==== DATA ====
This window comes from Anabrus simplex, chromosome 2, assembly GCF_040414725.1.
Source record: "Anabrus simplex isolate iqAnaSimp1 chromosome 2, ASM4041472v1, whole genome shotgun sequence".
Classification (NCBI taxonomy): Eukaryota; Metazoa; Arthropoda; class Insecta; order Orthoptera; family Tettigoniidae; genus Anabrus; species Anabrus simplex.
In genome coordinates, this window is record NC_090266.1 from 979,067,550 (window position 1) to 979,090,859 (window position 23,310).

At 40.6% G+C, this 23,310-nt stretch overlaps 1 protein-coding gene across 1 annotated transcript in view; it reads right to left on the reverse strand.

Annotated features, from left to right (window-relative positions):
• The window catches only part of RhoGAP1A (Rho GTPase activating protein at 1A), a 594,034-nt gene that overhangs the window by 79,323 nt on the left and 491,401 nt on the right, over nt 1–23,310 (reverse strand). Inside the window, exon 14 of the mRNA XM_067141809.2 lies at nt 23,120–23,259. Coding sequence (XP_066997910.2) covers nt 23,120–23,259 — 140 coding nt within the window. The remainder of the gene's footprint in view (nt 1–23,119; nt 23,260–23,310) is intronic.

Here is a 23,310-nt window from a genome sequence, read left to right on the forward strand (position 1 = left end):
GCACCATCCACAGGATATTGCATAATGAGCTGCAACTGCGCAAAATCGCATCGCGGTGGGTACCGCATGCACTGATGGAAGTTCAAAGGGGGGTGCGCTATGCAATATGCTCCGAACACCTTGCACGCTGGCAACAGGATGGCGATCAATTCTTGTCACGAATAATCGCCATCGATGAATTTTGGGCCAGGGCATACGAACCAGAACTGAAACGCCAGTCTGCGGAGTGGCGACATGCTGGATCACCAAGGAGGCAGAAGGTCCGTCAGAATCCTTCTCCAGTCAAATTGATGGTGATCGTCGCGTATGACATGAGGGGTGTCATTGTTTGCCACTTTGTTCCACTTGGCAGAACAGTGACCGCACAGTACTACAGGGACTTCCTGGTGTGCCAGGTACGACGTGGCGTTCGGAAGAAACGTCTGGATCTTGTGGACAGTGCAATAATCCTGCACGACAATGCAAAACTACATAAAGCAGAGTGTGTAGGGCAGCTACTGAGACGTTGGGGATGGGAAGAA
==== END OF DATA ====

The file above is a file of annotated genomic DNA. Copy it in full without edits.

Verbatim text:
This window comes from Anabrus simplex, chromosome 2, assembly GCF_040414725.1.
Source record: "Anabrus simplex isolate iqAnaSimp1 chromosome 2, ASM4041472v1, whole genome shotgun sequence".
Classification (NCBI taxonomy): Eukaryota; Metazoa; Arthropoda; class Insecta; order Orthoptera; family Tettigoniidae; genus Anabrus; species Anabrus simplex.
In genome coordinates, this window is record NC_090266.1 from 979,067,550 (window position 1) to 979,090,859 (window position 23,310).

At 40.6% G+C, this 23,310-nt stretch overlaps 1 protein-coding gene across 1 annotated transcript in view; it reads right to left on the reverse strand.

Annotated features, from left to right (window-relative positions):
• The window catches only part of RhoGAP1A (Rho GTPase activating protein at 1A), a 594,034-nt gene that overhangs the window by 79,323 nt on the left and 491,401 nt on the right, over nt 1–23,310 (reverse strand). Inside the window, exon 14 of the mRNA XM_067141809.2 lies at nt 23,120–23,259. Coding sequence (XP_066997910.2) covers nt 23,120–23,259 — 140 coding nt within the window. The remainder of the gene's footprint in view (nt 1–23,119; nt 23,260–23,310) is intronic.

Here is a 23,310-nt window from a genome sequence, read left to right on the forward strand (position 1 = left end):
GCACCATCCACAGGATATTGCATAATGAGCTGCAACTGCGCAAAATCGCATCGCGGTGGGTACCGCATGCACTGATGGAAGTTCAAAGGGGGGTGCGCTATGCAATATGCTCCGAACACCTTGCACGCTGGCAACAGGATGGCGATCAATTCTTGTCACGAATAATCGCCATCGATGAATTTTGGGCCAGGGCATACGAACCAGAACTGAAACGCCAGTCTGCGGAGTGGCGACATGCTGGATCACCAAGGAGGCAGAAGGTCCGTCAGAATCCTTCTCCAGTCAAATTGATGGTGATCGTCGCGTATGACATGAGGGGTGTCATTGTTTGCCACTTTGTTCCACTTGGCAGAACAGTGACCGCACAGTACTACAGGGACTTCCTGGTGTGCCAGGTACGACGTGGCGTTCGGAAGAAACGTCTGGATCTTGTGGACAGTGCAATAATCCTGCACGACAATGCAAAACTACATAAAGCAGAGTGTGTAGGGCAGCTACTGAGACGTTGGGGATGGGAAGAA